Much as I like to be considered a modern, open-minded and adventurous, there are time when my age begins to show and I have difficulty keeping up with my daughter or younger colleagues who are much more tech-savvy. One such area is the lingo that the fb-tumbler-twitter-snapchat-generation flings around. There was a time when some words used to have very different meanings, not just to me but the rest of the world:

  • Viral- when something was viral you usually landed in the hospital quarantine section and were pumped up with antibiotics, but these days you are catapulted to the top of the charts on all sharing sites and platforms. Instant fame (or infamy).
  • Platform – this is no longer a place where you get on and off trains or even something in the engineering context where a flat surface was involved simply to place other things on. Nope, a platform is now an IT environment where others can log in and go about their business.
  • Stacking – does not involve placing one brick or box on top of another anymore. Stacking in digital photography involves merging several elements of several photographs into a single composite image.
  • Stitching – has nothing to do with needle and thread anymore. In the old days of photography and layouts, if you wanted a long panorama then you take out scissors and glue and paste them together using white-out to even out the junctures. The modern version of putting several images side by side to create a single panorama in realm of digital photography is stitching. Most sophisticated post-editing software will offer this this feature but you need time and lot of patience.
  • Vining – has absolutely nothing to do with a plant or even grapes. It involves the use of an app called Vine to create short looping videos to share instantly on social media.
  • Tumblr – is not a container for liquids or a gymnast, but social media platform where you share images and videos. Like any other platform these days, you operate from your own account, and are instantly connected with the rest of the world 24/7 if you so desire.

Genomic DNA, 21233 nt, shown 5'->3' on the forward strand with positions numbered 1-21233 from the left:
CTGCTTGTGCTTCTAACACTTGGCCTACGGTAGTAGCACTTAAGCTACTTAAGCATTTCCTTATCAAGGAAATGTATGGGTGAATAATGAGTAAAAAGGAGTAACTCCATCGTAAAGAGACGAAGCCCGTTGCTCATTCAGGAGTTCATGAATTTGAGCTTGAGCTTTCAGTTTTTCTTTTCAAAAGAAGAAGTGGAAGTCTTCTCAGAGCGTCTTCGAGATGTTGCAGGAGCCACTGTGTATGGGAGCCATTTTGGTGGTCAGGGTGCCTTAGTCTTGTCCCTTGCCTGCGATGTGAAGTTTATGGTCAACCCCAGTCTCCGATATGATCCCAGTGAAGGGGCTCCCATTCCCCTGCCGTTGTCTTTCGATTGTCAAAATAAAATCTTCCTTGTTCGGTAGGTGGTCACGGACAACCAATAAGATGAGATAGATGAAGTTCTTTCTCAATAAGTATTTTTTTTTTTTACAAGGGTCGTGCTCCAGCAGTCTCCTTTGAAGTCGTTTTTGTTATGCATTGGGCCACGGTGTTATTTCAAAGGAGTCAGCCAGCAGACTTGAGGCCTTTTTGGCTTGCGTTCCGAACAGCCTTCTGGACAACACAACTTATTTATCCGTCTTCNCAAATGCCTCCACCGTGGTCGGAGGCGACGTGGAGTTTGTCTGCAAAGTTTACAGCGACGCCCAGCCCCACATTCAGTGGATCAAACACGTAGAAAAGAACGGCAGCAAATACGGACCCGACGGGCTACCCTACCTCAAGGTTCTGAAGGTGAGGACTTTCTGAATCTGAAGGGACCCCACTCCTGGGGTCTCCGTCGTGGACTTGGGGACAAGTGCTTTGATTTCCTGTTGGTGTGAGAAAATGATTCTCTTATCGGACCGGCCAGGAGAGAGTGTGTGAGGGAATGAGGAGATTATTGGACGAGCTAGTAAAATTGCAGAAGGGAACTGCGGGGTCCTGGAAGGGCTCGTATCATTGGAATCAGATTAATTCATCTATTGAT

• Facebook – is not an album or a catalogue in a salon of cosmetic surgery clinic where you choose your look, but the social media platform that revolutionized social interaction on all levels.
  • Followers – are not stalkers or people who walk behind you. These are subscribers to your posts on sharing sites or social media. You have friends on Facebook but followers in most other sites.
  • Feed – is not a food program or anything of biodegradable nutritional value. It is the publication of an item to followers or subscribers of a news site, podcast, or any other platform you have requested regular updates from.
  • Twitter – Certainly nothing to do with birds (other than an obnoxious blue bird logo). It’s called micro-blogging, and consists of short messages that you send out to all your followers. It has been a game changer in reporting and all the forms of journalism. It terms of world events, we no longer have to wait for the papers the next morning to read the news, if you haven’t followed it on twitter and heard about it within five minutes of its occurrence you are so out of it!
  • Instagram – I was fine with separate concepts of telegrams and instant noodles, but now an Instagram is an instant message in picture form with a short caption. Postcards are a thing of the past. You instagram people from your holiday location before you upload to facebook!
  • SnapChat – even worse than Instagram is SnapChat where you can share a photograph or video from your mobile phone. The catch? It last only a few seconds before it self-destructs. I have to wonder about the purpose of this, to someone of my generation this is tantamount of receiving a postcard and then it catches fire while you are still holding it.
  • Blogging and Vlogging – neither one of them have anything to do with drains or pipes. Blogging is the electronic version of journal writing; ahem, some of us were raised on paper notebooks and pens. In the journalism fields you have blogs instead of columns now that the entire worldwide net has access to. Vlogging is a video diary, for those who are too lazy to write the thoughts or have created a a series. There are thousands of vloggers who have risen to fame through YouTube these days. Vlogs can take the form of travelogues or instructional videos, some of the more sophisticated versions are lecture series.